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Rahul Gandhi has finally resigned. His resignation letter is a brutally frank one. In this letter he has confessed of being betrayed by his party mates and fighting a lonely battle. He has also pointed out the institutional takeover of the fascist Sangh Parivar. He also committed to work towards an inclusive India as a loyal party member.

In close scrutiny, Rahul’s resignation letter is a bitter condemnation of Congress party and its leaders, including himself. It lacks a vision. It doesn’t show a path forward for Congress party. One can not rebuild a party that faced electoral decimation from bitterness and self-flagellation. First of all it must admit its own faults. It must have ideological clarity.

Congress must first admit that it was its policies that opened up Indian Economy to capital forces, thereby creating neo-rich capitalists paving the way for Modi’s crony capitalism and also opening up huge income disparity between rich and poor. According an Oxfam study 1 % of India’s rich own 58 % of India’s wealth. In fact, Modi government didn’t bring any new policy changes, apart from the dastardly demonetization, in the economy. It simply continued with the policies of the previous Congress governments. Congress and Rahul Gandhi must, first of all, take a stand whether they stand with the 1 % or with the 99 % of the population.

Congress has always been a party of the upper castes. Rahul Gandhi didn’t change that path either. He claimed to be a janue wearing Brahmin Shiv Bhakt. Rahul and Congress must decide whether they stand for the upper castes, or for the majority of the dalits, bahujans and minorities. Congress’ constituency ie pandering the upper castes, has been taken over by the BJP unabashedly. Congress always took the majority of the population ie the minorities, bahujans, dalits and advasis for granted. With BJP taking over Congress’ ideology more effectively, Congress has to decide where it stands.

Federalism in India is facing grave threats from the fascist forces. If Congress has to be a party of inclusive India it must stand up for a federalist India which the founders of the Republic envisaged.

By quitting the presidentship of the party he has become a mere politician. Politicians are servants of the people. The greatest “protective gear” of the politicians are the loving public. They must win the love and trust of the people. Rahul Gandhi must do away with his ‘Z category security’ and be like just any other citizen of India. In the current political context any citizen of India can be lynched. If Rahul wants to be a servant of the people he must learn to be vulnerable like just any other citizen of India. Rahul Gandhi must remember that Mahatma Gandhi had no ‘Z category’ security, yet he won freedom for India.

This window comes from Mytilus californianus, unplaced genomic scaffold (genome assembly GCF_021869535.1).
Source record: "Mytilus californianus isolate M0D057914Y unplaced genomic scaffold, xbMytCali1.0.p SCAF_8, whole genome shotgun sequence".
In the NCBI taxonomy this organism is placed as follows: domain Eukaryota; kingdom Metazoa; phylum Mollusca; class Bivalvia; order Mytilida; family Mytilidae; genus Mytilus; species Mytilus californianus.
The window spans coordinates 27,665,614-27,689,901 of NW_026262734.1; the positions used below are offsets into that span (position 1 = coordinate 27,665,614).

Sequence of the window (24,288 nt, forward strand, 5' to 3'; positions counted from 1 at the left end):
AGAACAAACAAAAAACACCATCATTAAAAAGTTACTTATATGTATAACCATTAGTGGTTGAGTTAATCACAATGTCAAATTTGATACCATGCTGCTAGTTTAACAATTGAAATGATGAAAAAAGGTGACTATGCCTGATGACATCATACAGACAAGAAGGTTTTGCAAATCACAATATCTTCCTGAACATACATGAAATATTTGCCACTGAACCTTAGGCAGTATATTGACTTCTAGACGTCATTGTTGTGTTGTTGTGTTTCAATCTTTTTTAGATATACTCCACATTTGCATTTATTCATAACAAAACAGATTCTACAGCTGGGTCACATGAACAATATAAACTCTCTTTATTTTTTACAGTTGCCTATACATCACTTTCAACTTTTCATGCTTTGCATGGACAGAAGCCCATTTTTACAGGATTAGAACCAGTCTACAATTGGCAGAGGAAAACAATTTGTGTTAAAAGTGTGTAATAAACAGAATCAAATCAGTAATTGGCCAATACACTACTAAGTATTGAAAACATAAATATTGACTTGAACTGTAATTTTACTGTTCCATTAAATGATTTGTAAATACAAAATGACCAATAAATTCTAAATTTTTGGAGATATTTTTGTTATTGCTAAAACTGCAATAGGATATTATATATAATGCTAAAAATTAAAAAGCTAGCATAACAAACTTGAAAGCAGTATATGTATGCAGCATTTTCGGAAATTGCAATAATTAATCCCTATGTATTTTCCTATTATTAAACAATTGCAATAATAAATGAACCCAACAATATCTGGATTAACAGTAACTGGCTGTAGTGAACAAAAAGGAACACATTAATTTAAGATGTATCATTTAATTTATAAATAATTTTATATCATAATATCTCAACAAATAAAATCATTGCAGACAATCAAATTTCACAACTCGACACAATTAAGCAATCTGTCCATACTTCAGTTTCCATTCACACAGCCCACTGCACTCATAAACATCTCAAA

In June 2017 Rahul Gandhi made a positive statement,

“We need to be ready to take on polarisation of Hindu votes in the upcoming elections. Let us be very clear and not opt for soft Hindutva. We should stand for the rights of the minorities without any ambiguity, even if it costs us votes,..”

In appreciation of his statement, Dr. P.S Sahni and Shobha Aggarwal of PIL watch group asked Rahul to take up a “A Padyatra From Kashmir To Kanyakumari”

They wrote,

“Sir, please come out strongly against this illegal ban on cattle slaughter. Kindly translate your verbal assurances to concrete actions. Undertake a padyatra from Kashmir to Kanyakumari against the illegal, divisive law and uphold the secular value that the Congress professes.”

Rahul Gandhi’s grandfather and the first Prime Minister of India, Jawaharlal Nehru, against whom Narendra Modi spoke most in his election campaign, wrote “The Discovery of India”. If Rahul Gandhi wants to build an inclusive India, he must rediscover India again. He must travel across India without his regular entourage and engage with people and their issues. Only by rediscovering India and its people can Rahul and Congress rise again.

Binu Mathew is the Editor of Countercurrents.org. He can be reached at editor@countercurrents.org


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One Comment

  1. David Kennedy says:

    I lived in India at the time of Pandit Nehru and the Mahatma Gandhi. It was a time of hope. How to help the people? Prime Minister Nehru made land available to the poor. Written words were used to publicise this policy. The poor were illiterate. Those who could read made use of the new policy, using it to acquire land. The poor cultivated this virgin land, but after the hard work of initial cultivation had been done the literate owners took over. The poor did not benefit. Clearly, literacy is of major importance, both to protect and help empower the poor.
    How is this to be done? How can we find the philosopher-king?
    The fate of the Mahatma Gandhi tells us so much about humans. How to take this into account?
    Where-oh-where is the philosopher-king, the wise one, who can govern without thought for self, without the corruption of greed and power? Sadly, he/she is not to found by our present system of democracy, which relies on presentation rather than demonstration of true worth.
    Mohandas Karamchand Gandhi didn’t arise through ‘democracy’, but by personal achievements in practising what he preached. Does such exist among politicians? And what does this say about democracy?